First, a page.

Original article

Scand J Work Environ Health 1980;6(4):239-273    pdf

https://doi.org/10.5271/sjweh.2609 | Issue date: Dec 1980

Exposure to organic solvents. A cross-sectional epidemiologic investigation on occupationally exposed care and industrial spray painters with special reference to the nervous system.

by Elofsson S-A, Gamberale F, Hindmarsh T, Iregren A, Isaksson A, Johnsson I, Knave B, Lydahl E, Mindus P, Persson HE, Philipson B, Steby M, Struwe G, Soderman E, Wennberg A, Widén L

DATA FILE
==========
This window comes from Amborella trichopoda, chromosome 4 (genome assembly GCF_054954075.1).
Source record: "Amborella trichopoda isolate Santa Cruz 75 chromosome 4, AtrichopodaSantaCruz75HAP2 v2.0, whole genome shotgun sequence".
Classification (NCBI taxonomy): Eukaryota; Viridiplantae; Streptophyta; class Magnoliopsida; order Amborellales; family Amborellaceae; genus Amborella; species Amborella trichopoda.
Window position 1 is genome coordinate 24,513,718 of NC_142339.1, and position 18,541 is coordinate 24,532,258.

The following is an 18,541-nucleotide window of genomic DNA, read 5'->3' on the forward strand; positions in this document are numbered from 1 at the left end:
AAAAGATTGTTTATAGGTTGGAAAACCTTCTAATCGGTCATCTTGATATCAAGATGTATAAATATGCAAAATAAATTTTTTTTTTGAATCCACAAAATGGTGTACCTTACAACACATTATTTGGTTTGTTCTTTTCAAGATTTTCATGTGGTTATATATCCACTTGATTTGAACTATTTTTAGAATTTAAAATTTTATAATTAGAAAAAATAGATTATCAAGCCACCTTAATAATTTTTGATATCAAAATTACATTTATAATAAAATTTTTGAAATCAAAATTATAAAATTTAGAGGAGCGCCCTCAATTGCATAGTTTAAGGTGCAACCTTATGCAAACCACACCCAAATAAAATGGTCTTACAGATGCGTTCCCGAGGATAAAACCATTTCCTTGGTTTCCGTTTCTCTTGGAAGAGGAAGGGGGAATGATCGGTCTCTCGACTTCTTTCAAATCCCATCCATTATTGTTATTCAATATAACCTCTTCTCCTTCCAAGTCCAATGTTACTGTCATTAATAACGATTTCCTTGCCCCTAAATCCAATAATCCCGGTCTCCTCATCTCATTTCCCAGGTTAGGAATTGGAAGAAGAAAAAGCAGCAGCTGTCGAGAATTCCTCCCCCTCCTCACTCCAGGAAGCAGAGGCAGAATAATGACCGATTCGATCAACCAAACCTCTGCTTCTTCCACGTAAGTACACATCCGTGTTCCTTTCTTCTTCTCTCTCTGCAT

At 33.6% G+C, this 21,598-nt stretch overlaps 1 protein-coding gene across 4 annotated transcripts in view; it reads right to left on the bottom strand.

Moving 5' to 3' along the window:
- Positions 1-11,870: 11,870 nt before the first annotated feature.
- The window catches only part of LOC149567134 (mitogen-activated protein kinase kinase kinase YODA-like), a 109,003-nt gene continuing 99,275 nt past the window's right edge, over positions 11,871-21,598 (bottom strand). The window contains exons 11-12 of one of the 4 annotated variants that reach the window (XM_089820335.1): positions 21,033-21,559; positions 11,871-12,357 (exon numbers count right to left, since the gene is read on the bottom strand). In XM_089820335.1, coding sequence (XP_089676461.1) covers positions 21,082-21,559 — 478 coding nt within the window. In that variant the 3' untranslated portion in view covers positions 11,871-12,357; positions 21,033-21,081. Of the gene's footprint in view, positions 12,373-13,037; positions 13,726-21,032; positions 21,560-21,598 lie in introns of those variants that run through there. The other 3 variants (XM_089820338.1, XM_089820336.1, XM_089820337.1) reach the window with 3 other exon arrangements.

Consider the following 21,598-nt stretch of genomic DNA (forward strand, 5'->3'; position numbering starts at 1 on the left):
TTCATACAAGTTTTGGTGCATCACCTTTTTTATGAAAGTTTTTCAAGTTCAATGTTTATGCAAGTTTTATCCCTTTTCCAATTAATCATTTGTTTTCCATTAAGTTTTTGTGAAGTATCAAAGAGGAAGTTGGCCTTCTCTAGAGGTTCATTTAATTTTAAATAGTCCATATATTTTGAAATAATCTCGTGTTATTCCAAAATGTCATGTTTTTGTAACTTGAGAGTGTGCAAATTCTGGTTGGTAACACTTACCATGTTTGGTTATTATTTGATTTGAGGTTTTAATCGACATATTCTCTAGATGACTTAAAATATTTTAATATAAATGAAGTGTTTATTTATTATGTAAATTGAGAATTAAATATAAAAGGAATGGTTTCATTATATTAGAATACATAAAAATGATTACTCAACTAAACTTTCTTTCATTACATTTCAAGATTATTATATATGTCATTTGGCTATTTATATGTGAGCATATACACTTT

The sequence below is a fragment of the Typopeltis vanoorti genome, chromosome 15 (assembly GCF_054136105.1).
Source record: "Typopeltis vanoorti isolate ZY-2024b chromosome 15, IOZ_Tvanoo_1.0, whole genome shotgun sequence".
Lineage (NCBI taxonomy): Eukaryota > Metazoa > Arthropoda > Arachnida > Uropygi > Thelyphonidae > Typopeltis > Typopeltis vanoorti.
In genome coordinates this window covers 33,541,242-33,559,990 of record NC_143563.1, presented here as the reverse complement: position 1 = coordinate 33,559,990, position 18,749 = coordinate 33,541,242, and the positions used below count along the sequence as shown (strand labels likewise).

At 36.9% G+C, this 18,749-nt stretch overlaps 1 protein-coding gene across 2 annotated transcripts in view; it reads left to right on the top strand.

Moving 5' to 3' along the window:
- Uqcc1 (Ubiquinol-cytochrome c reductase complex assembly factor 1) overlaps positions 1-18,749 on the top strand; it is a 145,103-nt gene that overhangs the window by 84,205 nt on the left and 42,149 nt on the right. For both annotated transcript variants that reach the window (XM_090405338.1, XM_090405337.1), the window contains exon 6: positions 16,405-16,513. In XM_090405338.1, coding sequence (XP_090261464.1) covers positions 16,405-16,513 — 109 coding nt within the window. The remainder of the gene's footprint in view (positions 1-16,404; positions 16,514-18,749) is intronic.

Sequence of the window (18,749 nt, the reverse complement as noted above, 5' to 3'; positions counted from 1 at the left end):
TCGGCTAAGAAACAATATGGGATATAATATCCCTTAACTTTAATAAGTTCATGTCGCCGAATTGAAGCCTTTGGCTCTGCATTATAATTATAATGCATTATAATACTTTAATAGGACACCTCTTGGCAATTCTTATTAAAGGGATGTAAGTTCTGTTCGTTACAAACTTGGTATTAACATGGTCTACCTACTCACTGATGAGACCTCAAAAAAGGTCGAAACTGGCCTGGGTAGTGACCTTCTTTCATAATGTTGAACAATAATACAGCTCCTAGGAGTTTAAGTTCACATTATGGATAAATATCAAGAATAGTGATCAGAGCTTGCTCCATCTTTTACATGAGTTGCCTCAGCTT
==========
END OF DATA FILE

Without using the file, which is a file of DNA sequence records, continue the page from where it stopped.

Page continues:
In the present epidemiologic study 80 car or industrial spray painters with long-term low level exposure to organic solvents were examined and compared with two matched reference groups of nonexposed industrial workers (80 persons in each group). The aim of the study was to investigate the possible effects of the solvent exposure on health. The investigation included psychiatric interviews, psychometric tests, neurological, neurophysiological and ophthalmologic examinations, and computed tomography of the brain. The painters` previous and present exposure was carefully assessed by interviews and on-the-job measurements both at modern places of work and in a reconstructed model of a workshop from 1955. On the basis of the psychiatric interviews the psychiatric symptoms were rated according to a specially designed scale of 46 different items, graded in seven steps of increasing severity. The psychological performance was assessed by a battery of 18 tests. The neurological and neurophysiological examinations comprised visual evoked responses (VER), electroencephalography (EEG), and computerized EEG analysis (SPA) for the central nervous system and electroneurography (ENeG), the estimation of vibration sense thresholds, and a quantified neurological examination for the peripheral nervous system. The ophthamologic examination concentrated on the condition of the lens. Statistically significant differences between the exposed individuals and referents were found for psychiatric items indicative of a slight cerebral lesion (ie, a neurasthenic syndrome). The psychometric tests revealed statistically significant differences between the groups with respect to reaction time, manual dexterity, perceptual speed, and short-term memory. No differences were found with respect to performance on verbal, spatial, and reasoning tests. Significant differences between the groups were also found for the majority of the neurophysiological parameters measuring peripheral nerve functions, the most pronounced occurring in the long, sensory fibers. Moreover EEG and VER showed some differences between the groups, as did the results of the ophthalmologic examination and the computed tomography. Finally, it should be emphasized that the exposure levels, as measured at modern places of work and in the reconstructed workshop from 1955, were found to be considerably lower than the valid threshold limit values in Sweden.